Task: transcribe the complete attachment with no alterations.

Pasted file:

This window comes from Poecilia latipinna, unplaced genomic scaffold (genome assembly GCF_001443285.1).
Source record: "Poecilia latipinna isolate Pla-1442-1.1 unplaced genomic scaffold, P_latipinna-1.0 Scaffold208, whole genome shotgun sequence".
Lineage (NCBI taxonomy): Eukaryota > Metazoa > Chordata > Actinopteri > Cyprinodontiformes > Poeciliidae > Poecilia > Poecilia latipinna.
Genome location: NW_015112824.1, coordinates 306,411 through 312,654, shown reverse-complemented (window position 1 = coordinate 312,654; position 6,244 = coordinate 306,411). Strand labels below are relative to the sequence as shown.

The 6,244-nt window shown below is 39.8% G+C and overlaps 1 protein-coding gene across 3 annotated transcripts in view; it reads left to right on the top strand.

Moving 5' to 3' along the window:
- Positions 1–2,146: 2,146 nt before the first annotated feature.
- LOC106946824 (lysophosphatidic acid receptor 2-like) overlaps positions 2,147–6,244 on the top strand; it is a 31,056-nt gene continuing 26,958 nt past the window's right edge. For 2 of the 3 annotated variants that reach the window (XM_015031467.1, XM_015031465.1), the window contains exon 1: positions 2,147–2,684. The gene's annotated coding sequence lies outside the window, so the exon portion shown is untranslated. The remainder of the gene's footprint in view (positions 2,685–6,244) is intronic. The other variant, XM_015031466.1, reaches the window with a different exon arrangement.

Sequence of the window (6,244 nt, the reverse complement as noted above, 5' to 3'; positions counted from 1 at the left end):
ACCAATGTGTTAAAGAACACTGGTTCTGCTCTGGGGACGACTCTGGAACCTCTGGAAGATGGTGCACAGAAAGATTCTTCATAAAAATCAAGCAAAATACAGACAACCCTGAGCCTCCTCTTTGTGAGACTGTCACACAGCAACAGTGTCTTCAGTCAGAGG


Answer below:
This window comes from Poecilia latipinna, unplaced genomic scaffold (genome assembly GCF_001443285.1).
Source record: "Poecilia latipinna isolate Pla-1442-1.1 unplaced genomic scaffold, P_latipinna-1.0 Scaffold208, whole genome shotgun sequence".
Lineage (NCBI taxonomy): Eukaryota > Metazoa > Chordata > Actinopteri > Cyprinodontiformes > Poeciliidae > Poecilia > Poecilia latipinna.
Genome location: NW_015112824.1, coordinates 306,411 through 312,654, shown reverse-complemented (window position 1 = coordinate 312,654; position 6,244 = coordinate 306,411). Strand labels below are relative to the sequence as shown.

The 6,244-nt window shown below is 39.8% G+C and overlaps 1 protein-coding gene across 3 annotated transcripts in view; it reads left to right on the top strand.

Moving 5' to 3' along the window:
- Positions 1–2,146: 2,146 nt before the first annotated feature.
- LOC106946824 (lysophosphatidic acid receptor 2-like) overlaps positions 2,147–6,244 on the top strand; it is a 31,056-nt gene continuing 26,958 nt past the window's right edge. For 2 of the 3 annotated variants that reach the window (XM_015031467.1, XM_015031465.1), the window contains exon 1: positions 2,147–2,684. The gene's annotated coding sequence lies outside the window, so the exon portion shown is untranslated. The remainder of the gene's footprint in view (positions 2,685–6,244) is intronic. The other variant, XM_015031466.1, reaches the window with a different exon arrangement.

Sequence of the window (6,244 nt, the reverse complement as noted above, 5' to 3'; positions counted from 1 at the left end):
ACCAATGTGTTAAAGAACACTGGTTCTGCTCTGGGGACGACTCTGGAACCTCTGGAAGATGGTGCACAGAAAGATTCTTCATAAAAATCAAGCAAAATACAGACAACCCTGAGCCTCCTCTTTGTGAGACTGTCACACAGCAACAGTGTCTTCAGTCAGAGG